“Are you worried about the prospect
of a Facebook or Telegram coin?” No. Let me elaborate. Since the very early days,
I have said that we will eventually see corporate coins, like Facebook Coin or Telegram Coin. We will see pegged digital currencies, or
“stable coins,” that are developed by large banks. We will eventually also see central bank digital
currencies, such as Fed Coin or Digi Dollar. It could be any central bank in the world that does this.
All of these have one thing in common: they are fiat. They are centralized, censorable, bordered,
controlled, [permissioned], and closed systems… that have the same characteristics of fiat,
but are simply now digital. Guess what? We already have digital fiat.
All banks operate primarily with digital fiat. About 92% of the money supply in the world is
digital fiat, with no physical equivalent in cash. The only difference here is the implementation.
Instead of a Microsoft SQL Database, it is implemented as a blockchain database,
but both are controlled by a central operator. Nothing has changed here at all. Facebook
will not transmit ‘FaceCoin’ across borders… without complying to all the banking regulations. Facebook will not be able to offer their coin without
strict KYC/AML [policies], any more than PayPal can. Facebook will not produce a coin that is censorship
resistant, open, decentralized, neutral, or borderless. It will not be similar to any cryptocurrency.
They will recreate the world of digital dollars, just like PayPal and Venmo, etc. Sure, they may be massively successful,
but they will compete not against cryptocurrencies. They will be competing against other banks. The product they are offering does not differentiate
[enough] from the digital fiat that banks offer. They could offer better user experience,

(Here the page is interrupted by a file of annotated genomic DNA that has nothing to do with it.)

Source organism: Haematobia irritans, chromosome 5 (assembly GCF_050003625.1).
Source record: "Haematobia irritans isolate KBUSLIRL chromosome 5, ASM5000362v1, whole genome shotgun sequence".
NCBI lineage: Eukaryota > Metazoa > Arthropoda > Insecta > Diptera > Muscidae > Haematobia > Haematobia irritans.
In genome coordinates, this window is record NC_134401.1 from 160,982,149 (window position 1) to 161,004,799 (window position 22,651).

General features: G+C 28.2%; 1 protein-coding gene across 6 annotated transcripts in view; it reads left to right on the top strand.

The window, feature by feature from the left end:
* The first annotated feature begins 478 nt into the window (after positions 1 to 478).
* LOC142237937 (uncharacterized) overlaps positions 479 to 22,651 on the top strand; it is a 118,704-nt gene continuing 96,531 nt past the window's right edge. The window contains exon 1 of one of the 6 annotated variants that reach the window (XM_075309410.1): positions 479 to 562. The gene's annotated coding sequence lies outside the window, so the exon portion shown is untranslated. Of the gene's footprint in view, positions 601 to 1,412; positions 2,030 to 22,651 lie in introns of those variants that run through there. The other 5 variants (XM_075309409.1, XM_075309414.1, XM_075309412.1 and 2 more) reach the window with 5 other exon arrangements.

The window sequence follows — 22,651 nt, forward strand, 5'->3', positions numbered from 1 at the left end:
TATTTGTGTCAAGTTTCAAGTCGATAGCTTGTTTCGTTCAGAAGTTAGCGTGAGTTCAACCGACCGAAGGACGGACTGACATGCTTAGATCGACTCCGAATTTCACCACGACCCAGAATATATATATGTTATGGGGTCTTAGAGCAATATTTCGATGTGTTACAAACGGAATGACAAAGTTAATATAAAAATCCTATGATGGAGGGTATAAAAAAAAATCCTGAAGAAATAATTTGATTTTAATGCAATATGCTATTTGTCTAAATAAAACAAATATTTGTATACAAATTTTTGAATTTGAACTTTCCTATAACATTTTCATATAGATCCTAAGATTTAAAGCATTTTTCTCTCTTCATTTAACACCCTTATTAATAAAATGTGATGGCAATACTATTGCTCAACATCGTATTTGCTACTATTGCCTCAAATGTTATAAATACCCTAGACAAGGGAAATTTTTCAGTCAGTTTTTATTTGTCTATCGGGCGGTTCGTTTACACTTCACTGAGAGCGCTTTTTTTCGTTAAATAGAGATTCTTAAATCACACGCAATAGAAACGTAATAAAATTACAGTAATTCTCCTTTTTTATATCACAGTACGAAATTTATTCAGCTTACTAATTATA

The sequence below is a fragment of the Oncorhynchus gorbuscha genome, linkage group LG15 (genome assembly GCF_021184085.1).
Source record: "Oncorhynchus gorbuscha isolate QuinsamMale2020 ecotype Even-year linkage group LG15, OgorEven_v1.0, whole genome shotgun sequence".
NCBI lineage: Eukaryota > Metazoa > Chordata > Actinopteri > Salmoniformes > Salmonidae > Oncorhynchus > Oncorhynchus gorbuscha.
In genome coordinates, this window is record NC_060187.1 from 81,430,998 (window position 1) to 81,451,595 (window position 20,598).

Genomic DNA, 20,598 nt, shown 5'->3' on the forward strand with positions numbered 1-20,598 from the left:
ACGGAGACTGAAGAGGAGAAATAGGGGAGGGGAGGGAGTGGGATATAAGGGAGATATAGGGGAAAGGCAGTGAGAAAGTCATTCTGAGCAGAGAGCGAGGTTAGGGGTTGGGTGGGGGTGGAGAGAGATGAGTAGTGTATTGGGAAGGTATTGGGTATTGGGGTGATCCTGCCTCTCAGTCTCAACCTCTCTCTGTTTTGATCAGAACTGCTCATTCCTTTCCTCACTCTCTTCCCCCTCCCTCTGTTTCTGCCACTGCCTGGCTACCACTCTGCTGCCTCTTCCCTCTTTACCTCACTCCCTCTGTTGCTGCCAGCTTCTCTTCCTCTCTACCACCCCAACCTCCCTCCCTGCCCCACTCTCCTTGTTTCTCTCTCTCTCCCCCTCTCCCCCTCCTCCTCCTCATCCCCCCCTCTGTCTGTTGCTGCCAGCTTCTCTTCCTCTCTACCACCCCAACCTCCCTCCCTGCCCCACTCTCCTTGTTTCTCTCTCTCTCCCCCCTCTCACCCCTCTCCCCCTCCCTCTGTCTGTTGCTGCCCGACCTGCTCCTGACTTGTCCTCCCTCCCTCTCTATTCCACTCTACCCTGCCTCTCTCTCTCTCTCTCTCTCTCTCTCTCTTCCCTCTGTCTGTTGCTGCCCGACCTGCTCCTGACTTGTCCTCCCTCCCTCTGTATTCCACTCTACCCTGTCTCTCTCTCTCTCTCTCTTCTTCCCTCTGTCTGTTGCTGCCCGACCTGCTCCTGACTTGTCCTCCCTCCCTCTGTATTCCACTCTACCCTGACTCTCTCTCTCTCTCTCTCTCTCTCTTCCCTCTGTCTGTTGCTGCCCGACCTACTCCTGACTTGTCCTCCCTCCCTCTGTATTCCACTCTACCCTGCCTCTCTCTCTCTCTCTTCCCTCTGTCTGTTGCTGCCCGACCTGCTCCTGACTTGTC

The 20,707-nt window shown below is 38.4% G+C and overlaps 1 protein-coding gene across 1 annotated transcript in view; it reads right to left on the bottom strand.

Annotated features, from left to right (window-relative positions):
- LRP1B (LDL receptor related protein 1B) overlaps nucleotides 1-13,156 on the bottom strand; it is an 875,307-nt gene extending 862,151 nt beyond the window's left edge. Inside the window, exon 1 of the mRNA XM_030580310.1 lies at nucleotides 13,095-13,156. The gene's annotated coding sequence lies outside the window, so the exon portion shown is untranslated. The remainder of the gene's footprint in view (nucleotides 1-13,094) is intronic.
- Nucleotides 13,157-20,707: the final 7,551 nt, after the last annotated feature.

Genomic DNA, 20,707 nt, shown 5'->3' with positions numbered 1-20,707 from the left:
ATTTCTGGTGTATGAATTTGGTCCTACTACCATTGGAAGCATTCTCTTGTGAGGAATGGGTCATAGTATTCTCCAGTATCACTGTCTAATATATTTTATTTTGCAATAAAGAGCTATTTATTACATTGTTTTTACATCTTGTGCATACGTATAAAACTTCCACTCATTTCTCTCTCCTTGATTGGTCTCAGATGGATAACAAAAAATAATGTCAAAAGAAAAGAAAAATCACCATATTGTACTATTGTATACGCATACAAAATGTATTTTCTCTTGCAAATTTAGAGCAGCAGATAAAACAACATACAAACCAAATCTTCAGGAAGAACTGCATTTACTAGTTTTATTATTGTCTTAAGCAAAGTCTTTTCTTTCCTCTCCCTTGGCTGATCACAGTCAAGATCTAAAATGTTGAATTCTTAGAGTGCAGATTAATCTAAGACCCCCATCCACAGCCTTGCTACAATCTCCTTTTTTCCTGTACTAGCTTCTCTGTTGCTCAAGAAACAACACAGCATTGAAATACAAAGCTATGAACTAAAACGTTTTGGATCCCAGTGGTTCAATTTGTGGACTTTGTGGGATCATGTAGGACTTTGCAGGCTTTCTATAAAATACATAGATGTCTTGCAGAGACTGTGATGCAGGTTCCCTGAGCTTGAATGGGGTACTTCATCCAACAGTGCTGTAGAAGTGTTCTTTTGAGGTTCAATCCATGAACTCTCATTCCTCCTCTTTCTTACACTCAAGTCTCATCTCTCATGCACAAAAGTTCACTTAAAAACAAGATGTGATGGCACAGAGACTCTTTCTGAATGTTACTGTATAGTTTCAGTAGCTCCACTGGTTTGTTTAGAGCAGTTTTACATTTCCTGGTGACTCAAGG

[transaction] speeds, or customer service. Perhaps more brand recognition for their digital fiat
than Visa, JPMorgan Chase, PayPal, or Venmo. [Those companies] should be very scared because
they will see more competition from Silicon Valley. None of this competes against cryptocurrencies.
The differentiator for cryptocurrencies is freedom. Open, neutral, decentralized, borderless, and
censorship resistant money for the entire world, without discrimination, identification, or control. None of those features can be offered by these coins.
If you believe those features are needed in the world, and I can tell you that they are, though perhaps not
[yet] by your average American or western European… They already have PayPal, Venmo, and all of those
[options]. Adding ‘FaceCoin’ won’t change anything. [Cryptocurrencies] are needed by people who live
under currency controls and failing fiat systems, authoritarian governments, corrupt institutions,
and kleptocratic Mafiosi banks. Guess what? About 90% percent of the human
population lives under [or close to] those conditions. For them, ‘FaceCoin’ isn’t a solution.
It is simply another broken, centralized currency. Open systems are the solution; the problem
is caused by centralization of control. That problem cannot and will
never be solved by ‘FaceCoin.’ ‘FaceCoin’ will deplatform users.
It will censor and slow down transactions. It will require you to document who you are paying,
why you are paying them, where you got your money, and if they don’t like the answer (who paid you